And then we just kept building from there one by one, reaching out to people in our network that were extremely talented, that had young kids that could get excited about this. And so it really went from that is how the idea started to when we brought a gentleman named Travis Chen in, who's an interactive play designer. And he was the Chief Game Designer at Scopely, which is where I met him, super talented guy. And he was the one that really brought the play into the mix, and how we really started thinking about learning through play as the mechanism for which we were going to achieve our goals.

Chris Ovitz:

And so he joined. He was the Creative Director for Games and Interactive at Bad Robot, which is JJ Abrams' company. And then before he joined us, he was at Snap running all their AR innovation stuff. And so he was just the perfect person to come in and really help us think about how we can make the phone almost like a cardboard box. So when you see a cardboard box, you see a cardboard box. When a kid sees a cardboard box, they see a rocket ship, a castle, whatever. And so we wanted to take that philosophy and apply it to the content we were creating in the phone. So I think our OK Play, the vision is about really making it kid led, but parent involved. That's when kids really learn the most. So you can go on a treasure hunt with your child, you can do a fire rescue, you can run a candy factory and the kid is at the center of these stories, and they're creating them and then they're creating a piece of content that they can share with their family members.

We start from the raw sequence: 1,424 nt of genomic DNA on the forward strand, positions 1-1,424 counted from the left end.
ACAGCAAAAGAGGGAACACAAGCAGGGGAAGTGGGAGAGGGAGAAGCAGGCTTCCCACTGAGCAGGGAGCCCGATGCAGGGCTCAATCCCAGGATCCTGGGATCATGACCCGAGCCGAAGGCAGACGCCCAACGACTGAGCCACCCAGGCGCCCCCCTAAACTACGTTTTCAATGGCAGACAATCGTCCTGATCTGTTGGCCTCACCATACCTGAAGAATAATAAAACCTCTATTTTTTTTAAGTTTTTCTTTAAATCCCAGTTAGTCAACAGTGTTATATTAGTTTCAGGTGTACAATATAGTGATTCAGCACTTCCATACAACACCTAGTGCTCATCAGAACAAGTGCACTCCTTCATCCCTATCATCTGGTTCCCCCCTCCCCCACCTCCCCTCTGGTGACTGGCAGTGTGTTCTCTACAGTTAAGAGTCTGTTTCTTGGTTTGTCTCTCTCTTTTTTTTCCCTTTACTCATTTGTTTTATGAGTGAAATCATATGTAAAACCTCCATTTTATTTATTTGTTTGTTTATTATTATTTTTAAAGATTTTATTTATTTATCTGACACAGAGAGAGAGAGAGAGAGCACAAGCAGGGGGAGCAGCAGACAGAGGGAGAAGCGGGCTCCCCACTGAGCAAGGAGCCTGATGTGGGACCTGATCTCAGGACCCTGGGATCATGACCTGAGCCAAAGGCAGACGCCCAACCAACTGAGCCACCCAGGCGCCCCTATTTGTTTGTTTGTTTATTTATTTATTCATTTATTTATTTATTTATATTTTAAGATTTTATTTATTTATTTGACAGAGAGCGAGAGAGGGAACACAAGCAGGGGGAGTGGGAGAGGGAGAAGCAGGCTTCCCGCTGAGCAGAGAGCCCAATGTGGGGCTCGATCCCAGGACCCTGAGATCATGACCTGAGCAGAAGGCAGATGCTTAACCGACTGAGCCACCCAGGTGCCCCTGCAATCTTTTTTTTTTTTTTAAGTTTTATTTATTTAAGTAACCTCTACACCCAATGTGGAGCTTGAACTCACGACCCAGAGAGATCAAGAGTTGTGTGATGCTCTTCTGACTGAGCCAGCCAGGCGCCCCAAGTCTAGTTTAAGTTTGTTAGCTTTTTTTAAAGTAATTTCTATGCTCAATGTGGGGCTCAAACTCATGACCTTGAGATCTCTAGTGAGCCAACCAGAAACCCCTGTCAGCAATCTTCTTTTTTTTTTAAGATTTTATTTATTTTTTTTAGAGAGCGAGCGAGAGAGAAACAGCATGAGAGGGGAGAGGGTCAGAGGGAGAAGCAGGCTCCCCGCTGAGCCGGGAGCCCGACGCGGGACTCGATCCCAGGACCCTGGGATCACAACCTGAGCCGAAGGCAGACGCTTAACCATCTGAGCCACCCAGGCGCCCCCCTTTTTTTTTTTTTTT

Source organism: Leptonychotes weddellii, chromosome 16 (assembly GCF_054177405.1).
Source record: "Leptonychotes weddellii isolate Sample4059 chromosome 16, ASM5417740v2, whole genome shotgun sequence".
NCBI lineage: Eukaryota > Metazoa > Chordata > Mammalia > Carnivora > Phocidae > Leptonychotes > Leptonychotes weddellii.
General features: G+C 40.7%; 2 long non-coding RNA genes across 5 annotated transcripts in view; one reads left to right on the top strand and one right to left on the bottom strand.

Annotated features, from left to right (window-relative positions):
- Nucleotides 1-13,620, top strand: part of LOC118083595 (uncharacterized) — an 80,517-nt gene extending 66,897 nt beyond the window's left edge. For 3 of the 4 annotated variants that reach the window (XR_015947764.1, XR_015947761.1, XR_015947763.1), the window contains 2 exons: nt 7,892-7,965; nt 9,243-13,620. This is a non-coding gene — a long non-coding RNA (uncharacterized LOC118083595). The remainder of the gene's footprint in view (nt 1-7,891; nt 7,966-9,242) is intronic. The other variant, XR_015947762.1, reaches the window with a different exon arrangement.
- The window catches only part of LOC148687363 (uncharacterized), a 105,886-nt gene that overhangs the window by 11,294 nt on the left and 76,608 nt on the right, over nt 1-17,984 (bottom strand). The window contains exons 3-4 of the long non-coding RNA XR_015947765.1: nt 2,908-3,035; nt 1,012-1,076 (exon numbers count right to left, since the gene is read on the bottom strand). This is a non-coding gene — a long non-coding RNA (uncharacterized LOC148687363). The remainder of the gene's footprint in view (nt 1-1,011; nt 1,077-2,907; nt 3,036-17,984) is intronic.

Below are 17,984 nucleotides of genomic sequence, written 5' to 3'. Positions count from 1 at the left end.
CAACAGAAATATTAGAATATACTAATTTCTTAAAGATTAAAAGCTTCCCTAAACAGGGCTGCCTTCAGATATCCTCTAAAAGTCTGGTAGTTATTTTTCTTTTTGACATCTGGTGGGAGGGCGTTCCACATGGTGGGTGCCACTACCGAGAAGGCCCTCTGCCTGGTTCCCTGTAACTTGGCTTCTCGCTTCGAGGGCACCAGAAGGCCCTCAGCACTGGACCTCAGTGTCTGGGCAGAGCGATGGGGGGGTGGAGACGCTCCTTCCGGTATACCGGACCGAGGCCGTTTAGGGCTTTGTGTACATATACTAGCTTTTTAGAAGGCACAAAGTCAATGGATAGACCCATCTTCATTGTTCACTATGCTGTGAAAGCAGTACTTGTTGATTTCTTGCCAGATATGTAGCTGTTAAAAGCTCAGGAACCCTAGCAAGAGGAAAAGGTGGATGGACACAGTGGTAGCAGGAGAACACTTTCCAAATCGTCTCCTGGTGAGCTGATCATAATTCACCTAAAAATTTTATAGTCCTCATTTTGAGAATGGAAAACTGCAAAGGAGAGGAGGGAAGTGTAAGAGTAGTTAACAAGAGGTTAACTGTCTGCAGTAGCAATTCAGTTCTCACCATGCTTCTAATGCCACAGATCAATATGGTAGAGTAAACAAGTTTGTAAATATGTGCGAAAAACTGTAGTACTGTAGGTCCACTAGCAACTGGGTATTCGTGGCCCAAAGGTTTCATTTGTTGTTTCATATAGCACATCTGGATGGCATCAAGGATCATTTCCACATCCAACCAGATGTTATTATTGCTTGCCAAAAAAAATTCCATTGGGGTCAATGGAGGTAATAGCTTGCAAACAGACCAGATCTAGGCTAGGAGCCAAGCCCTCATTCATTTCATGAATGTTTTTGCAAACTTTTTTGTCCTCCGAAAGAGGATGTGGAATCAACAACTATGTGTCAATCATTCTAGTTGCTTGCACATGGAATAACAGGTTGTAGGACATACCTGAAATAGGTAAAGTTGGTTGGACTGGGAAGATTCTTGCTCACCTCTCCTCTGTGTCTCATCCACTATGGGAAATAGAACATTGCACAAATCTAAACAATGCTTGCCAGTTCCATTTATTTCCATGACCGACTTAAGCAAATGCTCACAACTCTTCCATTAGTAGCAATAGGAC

Chris Erwin:

And is it intended for co-consumption, where it's both the parent and the child consuming and participating in the experience at the same time?

Chris Ovitz: